Sen. Barack Obama was only facing one Clinton on stage Monday night in Myrtle Beach. But by the time the first exchange of the evening was over, Obama realized he was confronting the accumulated firepower of the most formidable Democratic political machine assembled in modern history -- and there's no more pretending that the Democratic primary is a friendly little exchange of ideas and ideals.
Now that it's all in the open -- now that South Carolina brought out vitriol that Vegas (!) didn't, and now that Sen. Hillary Rodham Clinton has an ally, not an enemy, in former senator John Edwards -- who's happy with the turn to the personal?
The candidate who's mastered old-style, rough-and tumble politics (and who had that "slum landlord" Tony Rezko ready to go to meet a remark about Wal-Mart)? Or the candidate whose broad appeal is based on remaking the nation's politics (and who's being outmaneuvered on tactical grounds just about every day)?
(And the daily wild card: If the stock market plummets on Tuesday, whose political capital rises?)
Obama pushed back at both Clintons -- something he wanted and needed to do, and something that appears likely to help him in critical South Carolina. (As we wait for Bill Clinton's dance audition, the fact that Obama could ask "whether in fact he was a brother" may have represented the most memorable remark of the night in a state where more than half of Democratic primary voters are expected to be African-American.)
Perhaps Obama fought with just as much skill as Clinton Monday evening; there's no more questioning whether he can get tough on stage. Yet the Clinton campaign has (finally) succeeded in taking Obama to a playing field that the Clintons are more than comfortable with.
"If the debate was full of memorable moments -- Mrs. Clinton accusing Mr. Obama of associating with a 'slum landlord,' Mr. Obama saying he felt as if he were running against both Hillary and Bill Clinton, the two candidates talking over each other -- the totality of the attacks also laid bare the ill will and competitive ferocity that has been simmering between them for weeks," Patrick Healy and Jeff Zeleny write in The New York Times.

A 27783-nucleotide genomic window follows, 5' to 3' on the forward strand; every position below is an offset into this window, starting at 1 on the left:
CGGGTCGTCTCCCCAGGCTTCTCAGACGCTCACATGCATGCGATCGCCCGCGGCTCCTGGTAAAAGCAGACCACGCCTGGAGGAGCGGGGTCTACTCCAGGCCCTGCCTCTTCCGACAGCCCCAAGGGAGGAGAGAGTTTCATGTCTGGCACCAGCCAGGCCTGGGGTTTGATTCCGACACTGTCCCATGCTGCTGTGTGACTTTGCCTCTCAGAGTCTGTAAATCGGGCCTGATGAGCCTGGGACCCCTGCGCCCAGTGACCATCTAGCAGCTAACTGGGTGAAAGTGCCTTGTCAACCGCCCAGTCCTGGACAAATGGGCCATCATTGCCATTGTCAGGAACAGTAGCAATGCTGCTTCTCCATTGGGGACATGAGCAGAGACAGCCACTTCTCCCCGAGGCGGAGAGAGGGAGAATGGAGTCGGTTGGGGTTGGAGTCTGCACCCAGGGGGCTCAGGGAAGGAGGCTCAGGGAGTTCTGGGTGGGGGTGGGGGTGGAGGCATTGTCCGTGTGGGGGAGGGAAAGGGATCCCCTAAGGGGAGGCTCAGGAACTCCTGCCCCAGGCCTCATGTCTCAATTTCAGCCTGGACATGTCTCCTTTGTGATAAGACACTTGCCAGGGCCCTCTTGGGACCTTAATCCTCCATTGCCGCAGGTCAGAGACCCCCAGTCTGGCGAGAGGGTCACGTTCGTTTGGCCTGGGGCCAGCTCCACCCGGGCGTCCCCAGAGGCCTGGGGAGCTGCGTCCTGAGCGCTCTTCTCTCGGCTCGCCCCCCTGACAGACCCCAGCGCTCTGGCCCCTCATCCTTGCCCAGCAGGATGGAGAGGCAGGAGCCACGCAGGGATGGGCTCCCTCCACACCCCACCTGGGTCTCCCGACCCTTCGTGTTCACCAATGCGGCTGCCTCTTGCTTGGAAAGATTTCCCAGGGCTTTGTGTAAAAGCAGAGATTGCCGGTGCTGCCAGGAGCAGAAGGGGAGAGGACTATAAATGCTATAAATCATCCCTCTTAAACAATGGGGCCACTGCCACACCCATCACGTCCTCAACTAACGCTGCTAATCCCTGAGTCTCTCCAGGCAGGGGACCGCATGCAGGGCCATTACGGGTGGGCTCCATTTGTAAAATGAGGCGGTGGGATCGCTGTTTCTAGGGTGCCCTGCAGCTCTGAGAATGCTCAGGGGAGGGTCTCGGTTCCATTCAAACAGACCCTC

Obama was ready to confront Clinton, but his is a "campaign now on the defensive," Dan Balz writes in The Washington Post. "Obama has learned how formidable the Clintons' political machine can be, particularly when its future is on the line. . . . This is a fight the Clinton campaign welcomes. But it is one that threatens to have long-term consequences if both sides cannot find a way to pull back."
It's a good thing there's only one debate left before Feb. 5, since the candidates left precisely nothing out. "The smoldering acrimony between the Democratic presidential front-runners flared openly as Hillary Clinton and Barack Obama traded charges in a debate Monday about who is dishonest, who is cowardly and who is doing the bidding of reviled special interests," Mike Dorning and Christi Parsons write in the Chicago Tribune.
History will record that Obama, D-Ill., went on the attack first on Monday, accusing former President Bill Clinton of depicting his comments on Ronald Reagan in a way that "is simply not true." Clinton, D-N.Y., responded with a line her campaign wants to make it into a major theme over the next 14 days. "It is very difficult having a straight-up debate with you, because you never take responsibility for any vote, and that has been a pattern."
Clinton already seemed to have her mind on Feb. 5 -- and not just because she showed up late to an MLK Day celebration in Columbia, or because she's scheduled to spend more time outside of South Carolina than inside the state limits between now and Saturday's primary.
Fittingly, Bill Clinton will be here in her place; Obama won't forget which Clinton he's facing this week.
"Perhaps it was inevitable that any serious challenger to the former first lady would have to take on the whole Clinton machine," Salon's Walter Shapiro writes in wrapping the debate.
The debate "was, in truth, about as ugly as you could get, given that the three candidates on the stage agreed with each other on 95 percent of the issues and have no long histories of personal animosity. The winner -- partly by default -- was John Edwards, who managed to stay above the fray except when he would suddenly swoop down to score a debating point against a surprised rival."
Edwards gets to laugh about it all on Letterman on Tuesday night.
When judging winners and losers, consider that the former first lady has managed to transform herself from "inevitable" to "underdog" -- complete with Clinton campaign claims (led by Bill) of media bias that favors Obama.
Losing in Iowa "allowed her to effectively turn her image around and use the defeat to present herself as a softer, more personable candidate," Amy Chozick writes in The Wall Street Journal. "At the same time, rival Barack Obama, the freshman senator from Illinois, has emerged as a tougher, well-funded politician and less of a Washington outsider."
The sympathy Obama is getting is important -- who ever could Atlanta mayor Shirley Franklin been referring to here? "Yes, this is reality, not fantasy or fairy tales," Franklin said, per Aaron Gould Sheinin of the Atlanta Journal-Constitution.